Determinants of non-adherence to anti-TB treatment in high income, low TB incidence settings: A scoping review
Stagg, Helen R.
Karat, Aaron S.
Campbell, Colin N. J.
Clarke, Amy Louise
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Jones, A., Bidad, N., Horne, R., Stagg, H. R., Wurie, F., Kielmann, K., Karat, A. S., Kunst, H., Campbell, C. N. J., Darvell, M., Clarke, A. L. & Lipman, M. (2021) Determinants of non-adherence to anti-TB treatment in high income, low TB incidence settings: A scoping review. The International Journal of Tuberculosis and Lung Disease, 25(6), pp. 483-490.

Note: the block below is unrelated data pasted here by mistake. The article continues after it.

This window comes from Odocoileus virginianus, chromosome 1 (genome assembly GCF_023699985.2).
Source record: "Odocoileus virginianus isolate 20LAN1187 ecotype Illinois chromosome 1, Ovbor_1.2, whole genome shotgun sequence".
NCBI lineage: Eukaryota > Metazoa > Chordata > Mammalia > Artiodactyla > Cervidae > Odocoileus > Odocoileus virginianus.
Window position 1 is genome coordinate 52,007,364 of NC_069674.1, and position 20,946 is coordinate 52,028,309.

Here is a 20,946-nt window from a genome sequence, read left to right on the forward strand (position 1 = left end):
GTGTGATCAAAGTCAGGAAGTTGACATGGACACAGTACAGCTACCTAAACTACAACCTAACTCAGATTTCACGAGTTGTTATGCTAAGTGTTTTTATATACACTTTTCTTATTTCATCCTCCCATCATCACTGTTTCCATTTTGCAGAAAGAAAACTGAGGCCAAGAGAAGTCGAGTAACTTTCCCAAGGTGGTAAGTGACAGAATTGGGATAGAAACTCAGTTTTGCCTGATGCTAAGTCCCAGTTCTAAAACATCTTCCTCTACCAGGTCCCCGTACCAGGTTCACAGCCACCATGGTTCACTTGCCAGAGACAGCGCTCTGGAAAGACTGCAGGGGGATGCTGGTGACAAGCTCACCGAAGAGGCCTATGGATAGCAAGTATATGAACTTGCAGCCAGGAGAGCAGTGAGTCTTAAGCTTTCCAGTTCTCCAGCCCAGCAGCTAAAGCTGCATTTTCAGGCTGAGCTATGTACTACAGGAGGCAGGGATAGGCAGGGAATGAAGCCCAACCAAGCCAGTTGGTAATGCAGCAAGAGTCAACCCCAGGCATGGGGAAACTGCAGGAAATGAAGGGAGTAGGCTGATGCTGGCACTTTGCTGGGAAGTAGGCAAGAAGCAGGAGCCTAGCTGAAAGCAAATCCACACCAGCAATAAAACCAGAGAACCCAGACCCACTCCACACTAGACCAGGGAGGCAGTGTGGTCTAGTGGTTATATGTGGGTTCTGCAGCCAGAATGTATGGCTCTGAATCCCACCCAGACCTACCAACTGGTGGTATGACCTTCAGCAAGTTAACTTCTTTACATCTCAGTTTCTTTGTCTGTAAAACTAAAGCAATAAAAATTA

Background Improving adherence to anti-tuberculosis (TB) treatment is a public health priority in high income, low incidence (HILI) regions. We conducted a scoping review to identify reported determinants of non-adherence in HILI settings.Methods Key terms related to tuberculosis, treatment, and adherence were used to search MEDLINE, EMBASE, Web of Science, PsycINFO, and CINAHL in June 2019. Quantitative studies examining determinants (demographic, clinical, health systems, or psychosocial) of non-adherence to anti-TB treatment in HILI settings were included.Results From 10,801 results, we identified 24 relevant studies from 10 countries. Definitions and methods of assessing adherence were highly variable, as were documented levels of non-adherence (0.9%–89%). Demographic factors were assessed in all studies and clinical factors frequently assessed (23/24). Determinants commonly associated with non-adherence were homelessness, imprisonment, and alcohol or drug misuse. Health system (8/24) and psychosocial factors (6/24) were less commonly evaluated.Conclusion Our review identified some key factors associated with non-adherence to anti-TB treatment in HILI settings. Modifiable determinants such as psychosocial factors are under-evidenced and should be further explored as these may be better targeted by adherence support. There is an urgent need to standardise definitions and measurement of adherence to more accurately identify the strongest determinants.